[C]. PERIOD : Malaya during the Great Depression
Although not technically correct, the 1929 stock market crash on the New York Stock Exchange has often been seen as the start of the Great Depression of the 1930s. What started as a typical recession soon became the worst economic contraction the world has ever seen. Governments throughout the industrialised world made mistakes after mistakes. The Depression was a result of domino effects, vicious cycles and a downward spiral in world trade. Consequently, the world economy got trapped in a deflationary spiral that made the Great Depression an experience that no government wants to ever go through again. Developments in the international environment had adverse implications on the Malaysian economy since the demand for her exports experienced contraction.
Protectionist Policies to Keep the Economy Afloat
Due to weak and still falling external demand, Malaya's exports experienced significant declines. As a result, her balance of trade that went into deficit in 1928 only widened in the 30s as Table 7 and Figure 3 (derived from data in Table 7) would illustrate.
Table 7: Malayan Balance of Trade 1924 - 36 ('000 Straits Dollars)
Figure 3: Trade Balance
To deal with the widening deficit, the British administration attempted to reduce dependence on imports and become more self-sufficient. Hence, after the Ottawa Conference 1932, a preferential tariff system was imposed, marking the end of free trade. Japanese goods were singled out as the main threat because Japan was increasingly being seen as a military threat. Also, Japanese goods were extremely price competitive. The devaluation of the Yen in 1931 only led to further price reductions in Japanese imports. By 1934, Japanese goods were 20 - 50% cheaper than European goods. Table 8 demonstrates the extent to which dependency on Japanese imports increased as a result of the devaluation.
Table 8: Japan's Market Share (%) in Malaya
Additionally, import quotas were imposed on textiles in 1934. However, because over 80% of textiles imported from Japan were re-exported, quotas threatened the prosperity of entreport trade. Although effective controls were difficult to impose, and in some cases, there were blatant attempts to evade quotas, textile imports from Japan were immediately reduced. By 1937, textiles from British territories had seized market share that Japan had lost although imports in absolute terms continued to grow until Chinese traders boycotted Japanese goods in response to Japan's invasion of China.
Population & Living Standards
As economic conditions deteriorated, repatriation of labour increased significantly. Between 1930 and 1932, 170,700 Indians and 75,000 Chinese were repatriated, while others paid their own passage. The government spent more than S$1 million in repatriation expenses.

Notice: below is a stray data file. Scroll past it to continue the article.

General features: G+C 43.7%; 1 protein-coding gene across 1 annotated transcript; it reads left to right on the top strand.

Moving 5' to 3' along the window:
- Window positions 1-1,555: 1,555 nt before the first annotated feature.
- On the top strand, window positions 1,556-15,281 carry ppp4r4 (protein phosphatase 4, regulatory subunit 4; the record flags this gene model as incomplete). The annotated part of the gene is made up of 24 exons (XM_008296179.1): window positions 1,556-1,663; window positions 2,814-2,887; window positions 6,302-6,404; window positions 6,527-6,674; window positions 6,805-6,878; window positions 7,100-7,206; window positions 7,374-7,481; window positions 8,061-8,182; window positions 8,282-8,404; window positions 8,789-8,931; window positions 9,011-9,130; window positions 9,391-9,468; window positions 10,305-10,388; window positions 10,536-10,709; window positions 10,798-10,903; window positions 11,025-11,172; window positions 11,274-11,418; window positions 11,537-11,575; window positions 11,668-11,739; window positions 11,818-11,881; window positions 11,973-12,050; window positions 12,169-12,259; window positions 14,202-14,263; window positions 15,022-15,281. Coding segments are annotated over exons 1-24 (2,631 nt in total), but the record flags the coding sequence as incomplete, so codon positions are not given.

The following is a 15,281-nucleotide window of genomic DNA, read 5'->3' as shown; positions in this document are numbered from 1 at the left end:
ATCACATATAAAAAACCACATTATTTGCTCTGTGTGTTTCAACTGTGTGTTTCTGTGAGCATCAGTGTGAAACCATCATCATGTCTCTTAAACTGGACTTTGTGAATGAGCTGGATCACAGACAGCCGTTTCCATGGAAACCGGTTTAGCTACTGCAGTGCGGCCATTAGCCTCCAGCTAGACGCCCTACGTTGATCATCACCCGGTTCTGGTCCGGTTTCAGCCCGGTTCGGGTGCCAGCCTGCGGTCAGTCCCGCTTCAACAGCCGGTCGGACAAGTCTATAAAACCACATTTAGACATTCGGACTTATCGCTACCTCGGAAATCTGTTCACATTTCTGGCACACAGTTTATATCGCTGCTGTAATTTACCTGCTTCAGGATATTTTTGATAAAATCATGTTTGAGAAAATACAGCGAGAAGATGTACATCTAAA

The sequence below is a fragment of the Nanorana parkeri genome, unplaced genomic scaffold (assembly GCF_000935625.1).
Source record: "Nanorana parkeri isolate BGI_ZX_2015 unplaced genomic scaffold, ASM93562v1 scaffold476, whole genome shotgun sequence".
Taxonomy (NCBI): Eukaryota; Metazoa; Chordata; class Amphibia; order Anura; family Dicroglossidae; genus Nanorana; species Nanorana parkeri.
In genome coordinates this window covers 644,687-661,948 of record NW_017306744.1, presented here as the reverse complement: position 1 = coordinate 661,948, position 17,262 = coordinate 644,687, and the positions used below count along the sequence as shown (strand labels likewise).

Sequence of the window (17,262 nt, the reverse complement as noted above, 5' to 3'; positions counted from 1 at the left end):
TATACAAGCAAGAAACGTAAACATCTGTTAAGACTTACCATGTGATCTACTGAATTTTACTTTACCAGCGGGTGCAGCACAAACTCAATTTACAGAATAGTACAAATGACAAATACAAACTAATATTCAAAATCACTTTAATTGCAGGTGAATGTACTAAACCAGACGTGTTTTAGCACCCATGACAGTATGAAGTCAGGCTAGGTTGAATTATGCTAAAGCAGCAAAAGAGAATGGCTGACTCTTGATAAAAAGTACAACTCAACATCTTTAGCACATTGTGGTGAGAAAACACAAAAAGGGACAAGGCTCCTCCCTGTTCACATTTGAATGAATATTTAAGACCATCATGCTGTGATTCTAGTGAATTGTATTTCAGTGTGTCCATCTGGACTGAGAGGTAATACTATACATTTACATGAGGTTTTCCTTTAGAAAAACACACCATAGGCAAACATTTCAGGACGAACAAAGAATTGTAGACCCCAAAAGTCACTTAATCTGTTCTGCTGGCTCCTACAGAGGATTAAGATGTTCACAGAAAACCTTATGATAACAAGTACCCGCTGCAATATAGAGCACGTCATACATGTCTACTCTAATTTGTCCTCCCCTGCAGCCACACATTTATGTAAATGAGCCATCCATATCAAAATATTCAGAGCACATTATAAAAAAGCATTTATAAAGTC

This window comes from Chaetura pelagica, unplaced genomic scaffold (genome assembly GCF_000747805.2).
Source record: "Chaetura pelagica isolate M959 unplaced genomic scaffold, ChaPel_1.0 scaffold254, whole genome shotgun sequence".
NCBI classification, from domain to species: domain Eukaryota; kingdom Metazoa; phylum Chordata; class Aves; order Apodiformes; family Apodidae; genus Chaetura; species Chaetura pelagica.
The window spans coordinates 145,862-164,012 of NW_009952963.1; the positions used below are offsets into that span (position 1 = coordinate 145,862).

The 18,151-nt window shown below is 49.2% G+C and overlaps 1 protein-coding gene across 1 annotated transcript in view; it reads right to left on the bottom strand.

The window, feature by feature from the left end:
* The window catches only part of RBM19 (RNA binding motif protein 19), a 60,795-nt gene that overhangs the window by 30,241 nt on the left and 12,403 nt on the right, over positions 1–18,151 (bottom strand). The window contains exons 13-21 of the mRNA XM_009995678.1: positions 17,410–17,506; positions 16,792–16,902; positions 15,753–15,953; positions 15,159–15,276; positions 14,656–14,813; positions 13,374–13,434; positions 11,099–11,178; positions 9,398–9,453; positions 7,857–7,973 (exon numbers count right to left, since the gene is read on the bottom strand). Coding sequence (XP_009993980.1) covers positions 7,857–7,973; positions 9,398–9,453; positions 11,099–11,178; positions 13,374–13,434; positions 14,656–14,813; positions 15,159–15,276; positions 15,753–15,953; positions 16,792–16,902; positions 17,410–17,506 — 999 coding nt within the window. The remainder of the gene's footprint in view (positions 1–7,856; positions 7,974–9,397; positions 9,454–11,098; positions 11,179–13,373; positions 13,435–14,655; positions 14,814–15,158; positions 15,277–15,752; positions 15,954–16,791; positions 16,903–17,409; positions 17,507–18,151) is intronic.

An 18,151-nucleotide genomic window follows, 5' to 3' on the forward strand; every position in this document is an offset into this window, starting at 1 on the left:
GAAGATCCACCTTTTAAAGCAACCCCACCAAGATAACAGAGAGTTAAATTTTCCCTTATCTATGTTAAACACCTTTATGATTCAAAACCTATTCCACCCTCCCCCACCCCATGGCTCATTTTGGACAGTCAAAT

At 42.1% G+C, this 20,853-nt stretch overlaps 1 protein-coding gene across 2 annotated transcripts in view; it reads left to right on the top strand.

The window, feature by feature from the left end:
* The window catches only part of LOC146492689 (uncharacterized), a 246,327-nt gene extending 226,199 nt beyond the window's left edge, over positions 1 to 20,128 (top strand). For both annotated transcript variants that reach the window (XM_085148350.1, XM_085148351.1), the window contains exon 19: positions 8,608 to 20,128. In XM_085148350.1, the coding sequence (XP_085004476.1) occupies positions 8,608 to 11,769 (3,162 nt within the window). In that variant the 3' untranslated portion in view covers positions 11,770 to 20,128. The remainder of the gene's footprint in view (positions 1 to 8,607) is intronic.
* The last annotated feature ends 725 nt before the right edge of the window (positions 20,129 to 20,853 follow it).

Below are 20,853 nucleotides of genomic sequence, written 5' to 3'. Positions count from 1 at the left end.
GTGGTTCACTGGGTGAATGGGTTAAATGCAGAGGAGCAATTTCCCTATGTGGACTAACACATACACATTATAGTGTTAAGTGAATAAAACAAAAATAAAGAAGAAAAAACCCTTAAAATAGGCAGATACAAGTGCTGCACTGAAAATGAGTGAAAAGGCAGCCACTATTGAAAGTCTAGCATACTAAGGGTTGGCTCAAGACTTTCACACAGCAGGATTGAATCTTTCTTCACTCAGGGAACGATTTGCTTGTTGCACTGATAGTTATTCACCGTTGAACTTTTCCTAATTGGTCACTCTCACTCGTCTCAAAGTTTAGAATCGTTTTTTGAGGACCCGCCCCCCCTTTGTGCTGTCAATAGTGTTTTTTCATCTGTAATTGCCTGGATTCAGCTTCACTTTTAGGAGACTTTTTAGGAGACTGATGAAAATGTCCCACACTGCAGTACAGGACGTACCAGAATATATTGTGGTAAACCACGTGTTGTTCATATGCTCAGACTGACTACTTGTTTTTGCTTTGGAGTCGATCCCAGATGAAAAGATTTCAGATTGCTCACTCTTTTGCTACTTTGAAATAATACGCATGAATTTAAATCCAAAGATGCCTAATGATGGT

Since domestic economies experienced contractions during this period, the result was an oversupply of labour. Hence, restrictions were imposed on fresh immigration of workers by halting recruitment of labour that received assistance from the Indian Immigration Fund and imposing quotas on the immigration of Chinese labour.
Views on the implications of mass repatriation were mixed. On the one hand, there was growing concern that the repatriation would lead to labour shortages once the economy recovered. On the other hand, officials stipulated that it was wrong that the indigenous community needed to compete with migrants for employment and other resources. Nevertheless, the view that Malaya should develop permanently domiciled Chinese and Indian workforces instead of being heavily dependent on external sources was becoming increasingly popular.
To a certain extent, the change in policy stance during the Great Depression left Malaya more self-sufficient as it became less reliant on imports of both basic commodities as well as labour. This marked the beginnings of import-substitution policies that were further pursued after Malaya obtained independence to fuel her industrialisation. Further discussion on post-independence policies can be found in later issues of i Capital.
In general, the quality of infrastructure improved tremendously during this period.
With respect to transportation, increasing competition amongst various transportation modes led to improved and cheaper transportation. Empirical evidence illustrates the extent of this expansion. Cumulative capital expenditure on railways rose by 19.27% between 1923 and 1938, and the number of cars and lorries increased by 156.5% and 397% respectively between 1923 and 1925. Also, the supply of electricity was made more readily available.